The Plan for Pitt: Promote Diversity and Inclusion

Gertrude Wade in a black and white photo.
Gertrude Wade (EDUC ’44, ’46G) helped break the color barrier in Pittsburgh by landing the job as the first African American female principal in Pittsburgh Public Schools.
An Olympic medal from 1936
The 1936 Berlin Olympic Games were famous for Jesse Owens’ sweeping victories, but did you know that Pitt shares in the history too? A 21-year-old runner named John Woodruff (A&S ’39) paused mid-race and still managed to win the 800 meter competition. Pitt has his gold medal.
Ella P. Stewart
In addition to making history at Pitt, Ella P. Stewart (PHARM 1916) was the first Black woman pharmacist licensed in Pennsylvania, as well as one of the first Black women licensed to practice pharmacy in the United States.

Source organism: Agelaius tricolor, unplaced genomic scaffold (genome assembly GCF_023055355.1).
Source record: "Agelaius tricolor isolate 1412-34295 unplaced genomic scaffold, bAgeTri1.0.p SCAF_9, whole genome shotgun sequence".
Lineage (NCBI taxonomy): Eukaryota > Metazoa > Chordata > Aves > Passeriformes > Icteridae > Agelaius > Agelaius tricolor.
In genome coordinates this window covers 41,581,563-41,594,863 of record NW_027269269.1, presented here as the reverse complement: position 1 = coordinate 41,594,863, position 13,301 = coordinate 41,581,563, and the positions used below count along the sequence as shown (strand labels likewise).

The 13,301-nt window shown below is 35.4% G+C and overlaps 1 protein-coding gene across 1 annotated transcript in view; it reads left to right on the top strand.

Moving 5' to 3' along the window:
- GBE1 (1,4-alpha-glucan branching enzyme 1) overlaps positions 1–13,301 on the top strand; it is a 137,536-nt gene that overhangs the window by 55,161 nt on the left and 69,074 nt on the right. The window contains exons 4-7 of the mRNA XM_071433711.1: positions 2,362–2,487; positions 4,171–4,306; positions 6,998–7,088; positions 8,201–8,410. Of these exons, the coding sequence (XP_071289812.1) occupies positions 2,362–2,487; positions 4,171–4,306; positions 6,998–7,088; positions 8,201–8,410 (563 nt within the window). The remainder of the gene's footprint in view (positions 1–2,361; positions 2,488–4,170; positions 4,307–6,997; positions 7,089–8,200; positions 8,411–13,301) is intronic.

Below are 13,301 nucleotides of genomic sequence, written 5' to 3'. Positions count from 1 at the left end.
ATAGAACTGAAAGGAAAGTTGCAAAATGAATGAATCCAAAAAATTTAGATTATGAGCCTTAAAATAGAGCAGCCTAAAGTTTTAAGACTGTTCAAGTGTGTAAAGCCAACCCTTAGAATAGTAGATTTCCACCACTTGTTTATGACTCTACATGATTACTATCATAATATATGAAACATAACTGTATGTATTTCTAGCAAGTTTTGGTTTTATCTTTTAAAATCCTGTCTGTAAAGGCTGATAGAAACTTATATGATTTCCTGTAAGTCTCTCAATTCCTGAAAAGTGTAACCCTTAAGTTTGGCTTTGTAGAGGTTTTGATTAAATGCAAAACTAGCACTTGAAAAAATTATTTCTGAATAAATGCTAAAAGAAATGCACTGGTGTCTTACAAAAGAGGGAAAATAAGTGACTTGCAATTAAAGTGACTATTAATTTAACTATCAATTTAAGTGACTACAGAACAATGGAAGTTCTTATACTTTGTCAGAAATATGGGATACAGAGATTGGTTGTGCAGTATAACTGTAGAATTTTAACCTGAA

Perry Jones in a red armchair in a dark blue suit with a white shirt and blue striped tie.
Though Perry Jones (ENGR ’59) encountered discrimination on his way to becoming a pilot, encouragement from his grandfather kept him going.
The KanKouran West African Dance Company dancing on stage in bright yellow and orange attire.
Born of a lunchtime conversation among three women faculty members and sponsored by multiple units on campus, the upcoming “Black to the Future” festival will showcase artistic talent, resilience and innovation.
Tony Fountain
Coming from a family that cherished education, Tony Fountain (A&S '70) is demonstrating what it looks like to empower the educators who teach the next generation.
Josh Gibson sliding home in a baseball uniform
For The Conversation, Professor Rob Ruck detailed a brief history of the Negro Leagues, the integration of Major League Baseball and how Pittsburgh played an influential role in the new face of the game.